As we’ve worked with this Self-Helf Group in the past, we conferred with them about the subjects they most needed refresher training on. The training took place on a day early in the water source construction timeline when everyone was taking a break.

We trained the group on various skills, including bookkeeping, financial management, project management, group dynamics, and governance. We also conducted hygiene and sanitation training to teach skills like soap- and detergent-making and improve behaviors such as handwashing.

We also touched on health problems in the community, good and bad hygiene behaviors, the spread and prevention of disease, and sanitation improvements.

One of the members posed a question that sparked an interesting discussion. Our training highlights the need for community members to visit a doctor or clinic whenever they have concerning symptoms. But this community member had never visited a doctor before and wanted to know how best to describe his symptoms to a healthcare provider. He said it would be easy to describe something like a constant pain in his knee, but he had symptoms that came and went, and were never in the same place.

Our field officers and his fellow Self-Help Group Members highlighted the need to be specific about symptoms' location, duration, and type (i.e. stabbing pain versus a dull ache). After this discussion, he felt better about visiting the clinic and promised to do so as soon as he was able.

Community members also expressed their happiness with having been taught soap-making skills in previous training sessions. During this training, we added instructions on how to make household detergent and latrine disinfectant. With this new water source, which will make making these essentials even easier, some of the community members plan to embark on soap- and detergent-making full-time for sale to nearby schools and markets, which will earn their households extra income.

Looking Ahead

The new water source will make everyday tasks so much easier. This group has already started to bring their dreams of agricultural greatness to fruition by starting a tree nursery. Once these trees mature, they can be planted. These will, in turn, encourage a healthier ecosystem with more frequent rainfall — a sign of hope and restoration for the people of Nzimba.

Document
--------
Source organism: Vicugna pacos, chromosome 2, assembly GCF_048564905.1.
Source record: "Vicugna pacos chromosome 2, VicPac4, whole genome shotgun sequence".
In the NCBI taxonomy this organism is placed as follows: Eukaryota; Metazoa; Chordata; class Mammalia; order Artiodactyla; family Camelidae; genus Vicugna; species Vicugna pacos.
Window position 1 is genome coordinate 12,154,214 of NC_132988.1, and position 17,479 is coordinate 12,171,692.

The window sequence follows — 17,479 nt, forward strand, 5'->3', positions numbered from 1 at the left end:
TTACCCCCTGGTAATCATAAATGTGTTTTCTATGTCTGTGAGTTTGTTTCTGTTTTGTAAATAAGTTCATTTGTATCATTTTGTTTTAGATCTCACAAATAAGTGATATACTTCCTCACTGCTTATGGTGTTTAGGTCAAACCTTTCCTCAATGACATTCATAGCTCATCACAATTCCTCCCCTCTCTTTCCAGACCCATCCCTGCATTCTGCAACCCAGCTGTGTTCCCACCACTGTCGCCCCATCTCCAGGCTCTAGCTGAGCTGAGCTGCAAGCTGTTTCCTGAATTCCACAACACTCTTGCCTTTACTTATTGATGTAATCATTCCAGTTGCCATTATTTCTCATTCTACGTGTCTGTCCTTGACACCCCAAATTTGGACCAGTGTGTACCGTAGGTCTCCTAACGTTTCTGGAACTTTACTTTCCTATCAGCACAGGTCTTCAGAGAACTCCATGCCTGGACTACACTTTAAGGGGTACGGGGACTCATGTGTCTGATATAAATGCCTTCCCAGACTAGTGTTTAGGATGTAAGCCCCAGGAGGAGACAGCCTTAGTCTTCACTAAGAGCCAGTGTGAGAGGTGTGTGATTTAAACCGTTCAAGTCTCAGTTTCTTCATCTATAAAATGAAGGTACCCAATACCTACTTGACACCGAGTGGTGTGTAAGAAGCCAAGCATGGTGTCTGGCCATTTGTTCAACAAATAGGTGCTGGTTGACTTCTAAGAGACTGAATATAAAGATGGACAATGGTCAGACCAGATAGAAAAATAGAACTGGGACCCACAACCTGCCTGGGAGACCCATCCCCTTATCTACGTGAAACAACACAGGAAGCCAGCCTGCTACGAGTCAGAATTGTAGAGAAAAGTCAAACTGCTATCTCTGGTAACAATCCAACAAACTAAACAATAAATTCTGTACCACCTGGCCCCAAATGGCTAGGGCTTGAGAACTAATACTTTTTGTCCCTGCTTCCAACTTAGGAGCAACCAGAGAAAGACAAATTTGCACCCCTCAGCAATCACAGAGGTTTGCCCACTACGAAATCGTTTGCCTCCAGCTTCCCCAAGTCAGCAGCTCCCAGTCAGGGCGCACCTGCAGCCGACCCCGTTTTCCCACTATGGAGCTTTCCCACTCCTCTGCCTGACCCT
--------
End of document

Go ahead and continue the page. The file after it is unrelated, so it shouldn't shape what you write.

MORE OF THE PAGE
Conclusion

This project required a substantial collaboration between our staff, our in-country teams, and the community members themselves. When an issue arises concerning the sand dam, the group members are equipped with the necessary skills to rectify the problem and ensure it works appropriately. However, if the issue is beyond their capabilities, they can contact their local field officers to assist them.

Also, we will continue to offer them unmatchable support as a part of our monitoring and maintenance program. We walk with each community, problem-solving together when they face challenges with functionality, seasonality, or water quality. Together, all these components help us strive for enduring access to reliable, clean, and safe water for this community.

With your contribution, one more piece has been added to a large puzzle of water projects. In our target areas, we’re working toward complete coverage of reliable, maintained water sources within a 30-minute round trip for each community, household, school, and health center. With this in mind, search through our upcoming projects to see which community you can help next!

Thank you for making all of this possible!




11/16/2022: Nzimba Community Sand Dam Underway!

A severe clean water shortage in Nzimba Community drains people’s time, energy, and health. Thanks to your generosity, we’re working to install a clean water point and much more.

Get to know this community through the introduction and pictures we’ve posted, and read about this water, sanitation, and hygiene project. We look forward to reaching out with more good news!




Project Photos


Project Type

Sand Dam

Seasonal streams (and the sand they carry) are trapped by dams, replenishing the water table and allowing for adjacent hand-dug wells. Almost completely led by community-supplied sweat and materials, and under the supervision of engineers, dams are strategically placed within those dry river-beds. The next time it rains, flood-waters are trapped.

With a sand dam, this trapped sand begins to hold millions of gallons of rainwater. Soon enough, sand reaches the top of the dam, allowing water to continue downstream – where it meets the next dam. The result? A regional water table is restored.


Contributors

12 individual donor(s)